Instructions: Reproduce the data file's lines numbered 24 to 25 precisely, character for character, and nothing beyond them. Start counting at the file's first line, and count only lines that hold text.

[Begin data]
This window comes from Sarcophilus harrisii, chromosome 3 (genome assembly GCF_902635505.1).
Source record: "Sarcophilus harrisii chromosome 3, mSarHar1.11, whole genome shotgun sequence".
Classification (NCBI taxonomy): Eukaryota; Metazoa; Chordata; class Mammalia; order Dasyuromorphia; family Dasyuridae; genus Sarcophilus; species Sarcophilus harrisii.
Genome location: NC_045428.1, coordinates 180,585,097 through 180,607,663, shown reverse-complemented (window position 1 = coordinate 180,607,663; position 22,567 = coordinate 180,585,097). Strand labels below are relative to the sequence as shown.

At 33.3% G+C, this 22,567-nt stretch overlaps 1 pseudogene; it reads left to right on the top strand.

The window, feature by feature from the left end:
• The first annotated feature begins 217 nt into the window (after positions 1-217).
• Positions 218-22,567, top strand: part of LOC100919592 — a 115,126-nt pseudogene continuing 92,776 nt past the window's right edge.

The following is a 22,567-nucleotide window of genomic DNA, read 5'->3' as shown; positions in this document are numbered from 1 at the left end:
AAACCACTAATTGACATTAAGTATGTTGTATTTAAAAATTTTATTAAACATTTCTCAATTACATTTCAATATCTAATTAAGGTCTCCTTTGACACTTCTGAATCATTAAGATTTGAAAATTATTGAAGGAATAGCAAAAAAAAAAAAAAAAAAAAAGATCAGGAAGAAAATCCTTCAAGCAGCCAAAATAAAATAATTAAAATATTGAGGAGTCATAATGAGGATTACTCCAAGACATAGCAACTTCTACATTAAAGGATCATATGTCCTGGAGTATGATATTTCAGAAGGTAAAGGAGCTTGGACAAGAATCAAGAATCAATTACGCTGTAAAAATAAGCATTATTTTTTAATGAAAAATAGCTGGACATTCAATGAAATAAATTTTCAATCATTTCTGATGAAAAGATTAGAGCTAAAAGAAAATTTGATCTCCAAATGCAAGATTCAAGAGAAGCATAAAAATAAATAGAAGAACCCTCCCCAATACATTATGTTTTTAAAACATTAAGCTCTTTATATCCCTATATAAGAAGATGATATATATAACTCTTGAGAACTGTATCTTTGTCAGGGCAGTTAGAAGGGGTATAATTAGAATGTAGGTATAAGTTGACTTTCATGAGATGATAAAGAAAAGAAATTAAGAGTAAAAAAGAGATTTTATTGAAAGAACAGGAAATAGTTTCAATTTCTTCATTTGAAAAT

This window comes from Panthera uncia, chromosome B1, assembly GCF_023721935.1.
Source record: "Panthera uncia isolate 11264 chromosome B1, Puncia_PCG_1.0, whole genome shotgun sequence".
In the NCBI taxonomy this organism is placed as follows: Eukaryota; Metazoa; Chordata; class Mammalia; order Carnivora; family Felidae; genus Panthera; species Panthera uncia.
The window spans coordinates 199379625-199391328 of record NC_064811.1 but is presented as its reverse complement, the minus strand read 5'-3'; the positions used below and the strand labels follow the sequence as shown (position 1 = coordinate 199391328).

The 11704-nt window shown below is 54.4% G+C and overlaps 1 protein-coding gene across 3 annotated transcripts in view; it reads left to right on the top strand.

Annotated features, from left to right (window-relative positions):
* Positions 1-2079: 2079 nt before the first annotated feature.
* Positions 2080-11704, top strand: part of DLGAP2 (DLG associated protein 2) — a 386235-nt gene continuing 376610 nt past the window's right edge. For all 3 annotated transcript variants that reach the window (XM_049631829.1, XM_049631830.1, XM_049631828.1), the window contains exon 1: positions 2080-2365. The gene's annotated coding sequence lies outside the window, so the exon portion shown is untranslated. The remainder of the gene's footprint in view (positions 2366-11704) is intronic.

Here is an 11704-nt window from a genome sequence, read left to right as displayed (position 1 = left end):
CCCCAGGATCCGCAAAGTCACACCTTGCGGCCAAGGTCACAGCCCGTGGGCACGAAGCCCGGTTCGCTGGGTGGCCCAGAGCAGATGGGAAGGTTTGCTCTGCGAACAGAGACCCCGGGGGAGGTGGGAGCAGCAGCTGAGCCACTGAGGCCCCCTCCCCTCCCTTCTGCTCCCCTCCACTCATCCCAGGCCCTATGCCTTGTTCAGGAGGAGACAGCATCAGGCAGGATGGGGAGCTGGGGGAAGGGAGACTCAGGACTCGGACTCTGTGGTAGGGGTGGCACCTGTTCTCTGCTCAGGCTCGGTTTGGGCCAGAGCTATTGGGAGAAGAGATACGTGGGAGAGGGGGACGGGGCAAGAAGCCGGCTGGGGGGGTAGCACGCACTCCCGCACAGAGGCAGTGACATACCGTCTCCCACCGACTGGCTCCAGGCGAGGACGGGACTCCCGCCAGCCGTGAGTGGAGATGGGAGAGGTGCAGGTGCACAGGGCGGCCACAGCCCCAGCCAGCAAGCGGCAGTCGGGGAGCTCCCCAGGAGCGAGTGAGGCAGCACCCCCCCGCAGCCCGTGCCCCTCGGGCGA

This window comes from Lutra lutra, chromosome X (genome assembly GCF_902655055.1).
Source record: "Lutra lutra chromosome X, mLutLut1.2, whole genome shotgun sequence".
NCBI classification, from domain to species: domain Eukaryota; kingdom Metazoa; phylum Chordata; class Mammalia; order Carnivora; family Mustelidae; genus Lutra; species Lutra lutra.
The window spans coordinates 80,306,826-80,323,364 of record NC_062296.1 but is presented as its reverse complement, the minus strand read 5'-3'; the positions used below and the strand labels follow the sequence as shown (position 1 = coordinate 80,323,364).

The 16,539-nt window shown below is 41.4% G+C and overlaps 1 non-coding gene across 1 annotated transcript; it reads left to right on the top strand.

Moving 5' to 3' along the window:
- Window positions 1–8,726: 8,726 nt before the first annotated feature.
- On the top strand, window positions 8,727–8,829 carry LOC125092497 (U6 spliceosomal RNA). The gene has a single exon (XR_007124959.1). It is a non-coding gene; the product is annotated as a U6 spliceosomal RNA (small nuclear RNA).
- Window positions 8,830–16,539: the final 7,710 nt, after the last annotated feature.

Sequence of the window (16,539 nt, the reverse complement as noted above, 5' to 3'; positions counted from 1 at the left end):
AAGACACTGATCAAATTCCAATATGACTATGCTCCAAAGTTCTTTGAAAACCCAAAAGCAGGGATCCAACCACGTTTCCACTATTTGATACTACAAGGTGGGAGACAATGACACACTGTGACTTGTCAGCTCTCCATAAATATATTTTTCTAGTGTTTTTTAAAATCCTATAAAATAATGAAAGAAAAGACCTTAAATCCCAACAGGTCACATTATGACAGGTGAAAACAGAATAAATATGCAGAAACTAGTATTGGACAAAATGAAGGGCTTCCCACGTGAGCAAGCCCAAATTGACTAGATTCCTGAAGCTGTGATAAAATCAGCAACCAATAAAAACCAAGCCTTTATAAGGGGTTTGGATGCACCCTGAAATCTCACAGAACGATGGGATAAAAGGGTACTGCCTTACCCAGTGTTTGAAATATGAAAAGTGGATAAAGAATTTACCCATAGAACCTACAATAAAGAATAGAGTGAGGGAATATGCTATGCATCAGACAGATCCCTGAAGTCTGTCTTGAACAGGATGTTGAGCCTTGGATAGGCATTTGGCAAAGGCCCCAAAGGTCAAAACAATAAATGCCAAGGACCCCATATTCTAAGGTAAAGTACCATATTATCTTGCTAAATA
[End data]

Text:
The window spans coordinates 80,306,826-80,323,364 of record NC_062296.1 but is presented as its reverse complement, the minus strand read 5'-3'; the positions used below and the strand labels follow the sequence as shown (position 1 = coordinate 80,323,364).

The 16,539-nt window shown below is 41.4% G+C and overlaps 1 non-coding gene across 1 annotated transcript; it reads left to right on the top strand.